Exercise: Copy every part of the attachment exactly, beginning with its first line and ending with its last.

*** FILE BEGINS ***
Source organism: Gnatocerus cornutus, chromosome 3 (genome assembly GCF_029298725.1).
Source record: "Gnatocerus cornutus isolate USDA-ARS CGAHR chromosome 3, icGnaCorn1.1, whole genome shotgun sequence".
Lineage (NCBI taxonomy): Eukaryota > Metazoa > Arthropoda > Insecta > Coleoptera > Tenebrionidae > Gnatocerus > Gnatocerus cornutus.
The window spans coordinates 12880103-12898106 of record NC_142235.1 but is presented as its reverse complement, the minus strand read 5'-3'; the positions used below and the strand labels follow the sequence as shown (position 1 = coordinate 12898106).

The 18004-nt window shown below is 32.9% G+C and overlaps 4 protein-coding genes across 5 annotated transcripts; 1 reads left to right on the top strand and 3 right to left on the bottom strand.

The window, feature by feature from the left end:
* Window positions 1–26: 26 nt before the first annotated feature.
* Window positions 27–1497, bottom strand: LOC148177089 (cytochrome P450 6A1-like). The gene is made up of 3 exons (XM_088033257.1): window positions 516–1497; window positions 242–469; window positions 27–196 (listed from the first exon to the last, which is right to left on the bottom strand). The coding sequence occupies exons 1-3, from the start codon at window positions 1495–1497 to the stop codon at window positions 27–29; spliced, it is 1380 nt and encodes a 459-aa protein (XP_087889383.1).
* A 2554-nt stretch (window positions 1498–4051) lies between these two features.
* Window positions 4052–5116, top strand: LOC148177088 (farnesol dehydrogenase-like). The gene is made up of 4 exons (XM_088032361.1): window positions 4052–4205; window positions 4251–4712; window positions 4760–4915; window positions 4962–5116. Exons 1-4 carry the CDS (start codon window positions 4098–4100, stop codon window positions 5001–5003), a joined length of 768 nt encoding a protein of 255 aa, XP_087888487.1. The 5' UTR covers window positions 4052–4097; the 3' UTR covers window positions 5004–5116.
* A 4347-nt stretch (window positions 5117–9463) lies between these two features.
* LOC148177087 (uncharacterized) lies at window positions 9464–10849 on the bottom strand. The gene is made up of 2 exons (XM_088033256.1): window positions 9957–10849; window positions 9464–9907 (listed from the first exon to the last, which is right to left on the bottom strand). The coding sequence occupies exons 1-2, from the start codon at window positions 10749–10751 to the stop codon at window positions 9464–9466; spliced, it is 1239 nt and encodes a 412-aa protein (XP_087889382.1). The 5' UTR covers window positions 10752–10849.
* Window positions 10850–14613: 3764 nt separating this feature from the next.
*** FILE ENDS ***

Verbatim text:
Source organism: Gnatocerus cornutus, chromosome 3 (genome assembly GCF_029298725.1).
Source record: "Gnatocerus cornutus isolate USDA-ARS CGAHR chromosome 3, icGnaCorn1.1, whole genome shotgun sequence".
Lineage (NCBI taxonomy): Eukaryota > Metazoa > Arthropoda > Insecta > Coleoptera > Tenebrionidae > Gnatocerus > Gnatocerus cornutus.
The window spans coordinates 12880103-12898106 of record NC_142235.1 but is presented as its reverse complement, the minus strand read 5'-3'; the positions used below and the strand labels follow the sequence as shown (position 1 = coordinate 12898106).

The 18004-nt window shown below is 32.9% G+C and overlaps 4 protein-coding genes across 5 annotated transcripts; 1 reads left to right on the top strand and 3 right to left on the bottom strand.

The window, feature by feature from the left end:
* Window positions 1–26: 26 nt before the first annotated feature.
* Window positions 27–1497, bottom strand: LOC148177089 (cytochrome P450 6A1-like). The gene is made up of 3 exons (XM_088033257.1): window positions 516–1497; window positions 242–469; window positions 27–196 (listed from the first exon to the last, which is right to left on the bottom strand). The coding sequence occupies exons 1-3, from the start codon at window positions 1495–1497 to the stop codon at window positions 27–29; spliced, it is 1380 nt and encodes a 459-aa protein (XP_087889383.1).
* A 2554-nt stretch (window positions 1498–4051) lies between these two features.
* Window positions 4052–5116, top strand: LOC148177088 (farnesol dehydrogenase-like). The gene is made up of 4 exons (XM_088032361.1): window positions 4052–4205; window positions 4251–4712; window positions 4760–4915; window positions 4962–5116. Exons 1-4 carry the CDS (start codon window positions 4098–4100, stop codon window positions 5001–5003), a joined length of 768 nt encoding a protein of 255 aa, XP_087888487.1. The 5' UTR covers window positions 4052–4097; the 3' UTR covers window positions 5004–5116.
* A 4347-nt stretch (window positions 5117–9463) lies between these two features.
* LOC148177087 (uncharacterized) lies at window positions 9464–10849 on the bottom strand. The gene is made up of 2 exons (XM_088033256.1): window positions 9957–10849; window positions 9464–9907 (listed from the first exon to the last, which is right to left on the bottom strand). The coding sequence occupies exons 1-2, from the start codon at window positions 10749–10751 to the stop codon at window positions 9464–9466; spliced, it is 1239 nt and encodes a 412-aa protein (XP_087889382.1). The 5' UTR covers window positions 10752–10849.
* Window positions 10850–14613: 3764 nt separating this feature from the next.